4. Biomedical engineers in government regulatory agencies like the FDA and EPA are involved in writing and enforcing government regulations. Some biomedical engineers are FDA inspectors that visit medical equipment manufactures.

  5. Some other types of professionals biomedical engineers work with include:

    1. Biomedical engineers often help physicians by providing technical advice and training on new equipment and techniques. Biomedical engineers often get help with medical questions from physicians. Biomedical engineers also can get ideas for new and improved medical products by interviewing physicians.

    2. Biomedical engineers often help nurses by providing training on the use of medical equipment. Biomedical engineers also can get ideas for new and improved medical products by interviewing nurses or watching them work.

    3. Biomedical engineers often help physiologists by providing them with specialized equipment for use in their research. Many ideals for new and improved medical products come from physiologists.

    4. Biomedical engineers often go to chemists and physicists for help with specific questions and problems.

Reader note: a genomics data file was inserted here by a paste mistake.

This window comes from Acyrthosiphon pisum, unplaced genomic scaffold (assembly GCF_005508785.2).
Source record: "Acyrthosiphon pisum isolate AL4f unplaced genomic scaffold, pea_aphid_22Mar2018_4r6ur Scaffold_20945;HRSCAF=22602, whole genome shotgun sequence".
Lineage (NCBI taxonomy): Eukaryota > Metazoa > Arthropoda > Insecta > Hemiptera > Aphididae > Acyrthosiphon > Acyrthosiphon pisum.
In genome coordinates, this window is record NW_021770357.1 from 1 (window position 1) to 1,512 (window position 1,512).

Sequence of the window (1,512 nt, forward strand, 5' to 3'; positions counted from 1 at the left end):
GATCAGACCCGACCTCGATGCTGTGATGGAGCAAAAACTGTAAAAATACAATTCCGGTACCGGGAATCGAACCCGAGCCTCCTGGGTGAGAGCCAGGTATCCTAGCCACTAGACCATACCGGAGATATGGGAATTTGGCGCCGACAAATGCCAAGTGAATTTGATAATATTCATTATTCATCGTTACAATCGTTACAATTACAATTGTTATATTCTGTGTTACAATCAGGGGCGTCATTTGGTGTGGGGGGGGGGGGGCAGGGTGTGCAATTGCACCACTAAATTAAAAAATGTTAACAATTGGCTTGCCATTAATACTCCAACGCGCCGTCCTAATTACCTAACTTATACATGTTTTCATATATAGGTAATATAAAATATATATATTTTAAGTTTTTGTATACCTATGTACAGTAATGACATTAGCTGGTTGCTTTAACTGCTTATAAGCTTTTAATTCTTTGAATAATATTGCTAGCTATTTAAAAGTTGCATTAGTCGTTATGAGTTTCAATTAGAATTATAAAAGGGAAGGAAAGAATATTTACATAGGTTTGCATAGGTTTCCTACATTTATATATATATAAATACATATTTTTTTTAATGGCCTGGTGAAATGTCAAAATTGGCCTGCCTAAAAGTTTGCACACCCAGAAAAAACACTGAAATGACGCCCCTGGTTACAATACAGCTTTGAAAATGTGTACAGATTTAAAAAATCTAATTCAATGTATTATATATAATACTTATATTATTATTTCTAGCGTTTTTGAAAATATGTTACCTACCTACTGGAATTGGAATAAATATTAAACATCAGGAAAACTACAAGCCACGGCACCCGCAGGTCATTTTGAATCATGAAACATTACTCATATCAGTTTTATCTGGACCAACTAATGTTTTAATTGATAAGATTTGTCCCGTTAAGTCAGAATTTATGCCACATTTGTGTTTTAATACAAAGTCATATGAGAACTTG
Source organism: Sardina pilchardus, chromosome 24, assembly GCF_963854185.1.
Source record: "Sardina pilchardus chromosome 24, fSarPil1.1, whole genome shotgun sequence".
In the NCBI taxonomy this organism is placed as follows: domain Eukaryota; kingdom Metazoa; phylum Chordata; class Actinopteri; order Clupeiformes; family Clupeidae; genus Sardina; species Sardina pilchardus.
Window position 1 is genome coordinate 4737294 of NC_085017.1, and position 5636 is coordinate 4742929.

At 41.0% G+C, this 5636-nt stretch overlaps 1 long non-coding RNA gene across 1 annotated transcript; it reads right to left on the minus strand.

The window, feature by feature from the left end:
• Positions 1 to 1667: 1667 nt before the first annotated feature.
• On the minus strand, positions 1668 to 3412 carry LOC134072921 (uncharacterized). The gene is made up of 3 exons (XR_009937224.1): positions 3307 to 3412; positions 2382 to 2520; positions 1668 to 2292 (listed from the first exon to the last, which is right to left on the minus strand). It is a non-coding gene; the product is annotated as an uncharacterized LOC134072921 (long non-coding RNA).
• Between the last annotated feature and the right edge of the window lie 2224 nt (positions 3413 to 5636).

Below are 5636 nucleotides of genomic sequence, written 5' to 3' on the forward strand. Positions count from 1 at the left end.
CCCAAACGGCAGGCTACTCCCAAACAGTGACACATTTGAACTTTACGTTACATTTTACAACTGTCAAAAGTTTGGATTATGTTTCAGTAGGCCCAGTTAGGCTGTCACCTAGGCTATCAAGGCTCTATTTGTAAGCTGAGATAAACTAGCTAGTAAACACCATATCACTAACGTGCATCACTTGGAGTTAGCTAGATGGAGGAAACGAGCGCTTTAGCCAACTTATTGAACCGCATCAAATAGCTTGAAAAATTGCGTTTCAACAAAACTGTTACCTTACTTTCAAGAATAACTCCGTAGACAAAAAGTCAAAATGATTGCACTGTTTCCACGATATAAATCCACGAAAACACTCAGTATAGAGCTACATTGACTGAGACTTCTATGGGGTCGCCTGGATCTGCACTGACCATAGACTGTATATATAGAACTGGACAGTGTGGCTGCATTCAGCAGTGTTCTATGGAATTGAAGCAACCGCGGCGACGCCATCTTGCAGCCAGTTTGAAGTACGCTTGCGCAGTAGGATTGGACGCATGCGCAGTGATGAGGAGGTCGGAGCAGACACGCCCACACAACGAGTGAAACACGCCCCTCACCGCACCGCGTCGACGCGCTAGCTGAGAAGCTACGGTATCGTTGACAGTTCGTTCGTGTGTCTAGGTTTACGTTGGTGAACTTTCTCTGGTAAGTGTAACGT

5. Biomedical engineers often work in groups with chemical, electrical, industrial, mechanical engineers. Each member of the group contributes his or her own specialized background and knowledge to help the group succeed.

    6. Biomedical engineers often go to mathematicians and statisticians for help on particularly difficult mathematics or statistics problems.

    7. Biomedical engineers often work with technical writers to produce instruction and maintenance manuals for medical products.

    8. Biomedical engineers often work with business people to get money to develop new and improved medical products and to market medical products. Clinical engineers must deal with hospital administrators.

  6. The college degrees biomedical engineers typically get include:

    1. It is possible to get a Bachelor of Science (B.S.) degree in biomedical engineering in 4 years. Biomedical engineers with B.S. degrees generally work in sales, technical service, production and product development. MSOE offers a B.S. degree in biomedical engineering.

    2. Biomedical engineers with Master of Science (M.S.) and Doctor of Philosophy (Ph.D.) degrees are likely to be involved in medical device design and biomedical research. MSOE does not offer M.S. or Ph.D. degrees in biomedical engineering. About half the students who graduate from MSOE with biomedical engineering degrees go on to graduate school to get one of these degrees.

    3. Some biomedical engineers (particularly those involved in clinical engineering or at medical device manufacturing companies) get Master of Business Administration (MBA) degrees.

      Send comments and suggestions about this page to: Dr. Charles S. Tritt
      This page last updated 7/18/97